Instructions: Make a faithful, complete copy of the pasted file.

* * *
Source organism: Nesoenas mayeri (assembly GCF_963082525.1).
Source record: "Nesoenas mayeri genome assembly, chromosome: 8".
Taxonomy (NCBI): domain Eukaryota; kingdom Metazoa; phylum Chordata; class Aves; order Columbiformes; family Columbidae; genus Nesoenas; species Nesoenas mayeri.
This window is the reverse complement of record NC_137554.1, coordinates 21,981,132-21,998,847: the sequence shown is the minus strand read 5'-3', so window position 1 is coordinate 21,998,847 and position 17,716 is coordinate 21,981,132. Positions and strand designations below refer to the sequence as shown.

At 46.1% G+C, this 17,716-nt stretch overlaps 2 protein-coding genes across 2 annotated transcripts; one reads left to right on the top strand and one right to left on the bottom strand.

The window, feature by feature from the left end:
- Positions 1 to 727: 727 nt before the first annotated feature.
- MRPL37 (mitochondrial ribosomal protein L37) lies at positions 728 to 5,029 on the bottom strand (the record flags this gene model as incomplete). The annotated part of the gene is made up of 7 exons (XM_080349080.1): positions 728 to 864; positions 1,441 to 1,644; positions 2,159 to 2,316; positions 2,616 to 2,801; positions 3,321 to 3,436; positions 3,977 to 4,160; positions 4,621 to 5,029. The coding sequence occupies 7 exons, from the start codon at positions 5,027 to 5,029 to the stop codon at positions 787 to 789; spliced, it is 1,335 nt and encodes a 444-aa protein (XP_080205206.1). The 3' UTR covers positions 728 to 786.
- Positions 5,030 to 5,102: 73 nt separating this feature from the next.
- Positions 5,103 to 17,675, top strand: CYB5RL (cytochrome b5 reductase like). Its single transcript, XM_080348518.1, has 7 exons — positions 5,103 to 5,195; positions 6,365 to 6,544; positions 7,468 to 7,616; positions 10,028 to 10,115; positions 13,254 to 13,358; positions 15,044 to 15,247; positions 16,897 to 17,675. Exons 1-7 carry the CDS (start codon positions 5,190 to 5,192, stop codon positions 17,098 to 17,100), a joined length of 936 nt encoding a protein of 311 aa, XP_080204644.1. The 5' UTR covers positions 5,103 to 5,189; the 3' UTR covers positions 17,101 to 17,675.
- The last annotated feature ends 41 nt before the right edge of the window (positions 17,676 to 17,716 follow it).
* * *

Source organism: Nesoenas mayeri (assembly GCF_963082525.1).
Source record: "Nesoenas mayeri genome assembly, chromosome: 8".
Taxonomy (NCBI): domain Eukaryota; kingdom Metazoa; phylum Chordata; class Aves; order Columbiformes; family Columbidae; genus Nesoenas; species Nesoenas mayeri.
This window is the reverse complement of record NC_137554.1, coordinates 21,981,132-21,998,847: the sequence shown is the minus strand read 5'-3', so window position 1 is coordinate 21,998,847 and position 17,716 is coordinate 21,981,132. Positions and strand designations below refer to the sequence as shown.

At 46.1% G+C, this 17,716-nt stretch overlaps 2 protein-coding genes across 2 annotated transcripts; one reads left to right on the top strand and one right to left on the bottom strand.

The window, feature by feature from the left end:
- Positions 1 to 727: 727 nt before the first annotated feature.
- MRPL37 (mitochondrial ribosomal protein L37) lies at positions 728 to 5,029 on the bottom strand (the record flags this gene model as incomplete). The annotated part of the gene is made up of 7 exons (XM_080349080.1): positions 728 to 864; positions 1,441 to 1,644; positions 2,159 to 2,316; positions 2,616 to 2,801; positions 3,321 to 3,436; positions 3,977 to 4,160; positions 4,621 to 5,029. The coding sequence occupies 7 exons, from the start codon at positions 5,027 to 5,029 to the stop codon at positions 787 to 789; spliced, it is 1,335 nt and encodes a 444-aa protein (XP_080205206.1). The 3' UTR covers positions 728 to 786.
- Positions 5,030 to 5,102: 73 nt separating this feature from the next.
- Positions 5,103 to 17,675, top strand: CYB5RL (cytochrome b5 reductase like). Its single transcript, XM_080348518.1, has 7 exons — positions 5,103 to 5,195; positions 6,365 to 6,544; positions 7,468 to 7,616; positions 10,028 to 10,115; positions 13,254 to 13,358; positions 15,044 to 15,247; positions 16,897 to 17,675. Exons 1-7 carry the CDS (start codon positions 5,190 to 5,192, stop codon positions 17,098 to 17,100), a joined length of 936 nt encoding a protein of 311 aa, XP_080204644.1. The 5' UTR covers positions 5,103 to 5,189; the 3' UTR covers positions 17,101 to 17,675.
- The last annotated feature ends 41 nt before the right edge of the window (positions 17,676 to 17,716 follow it).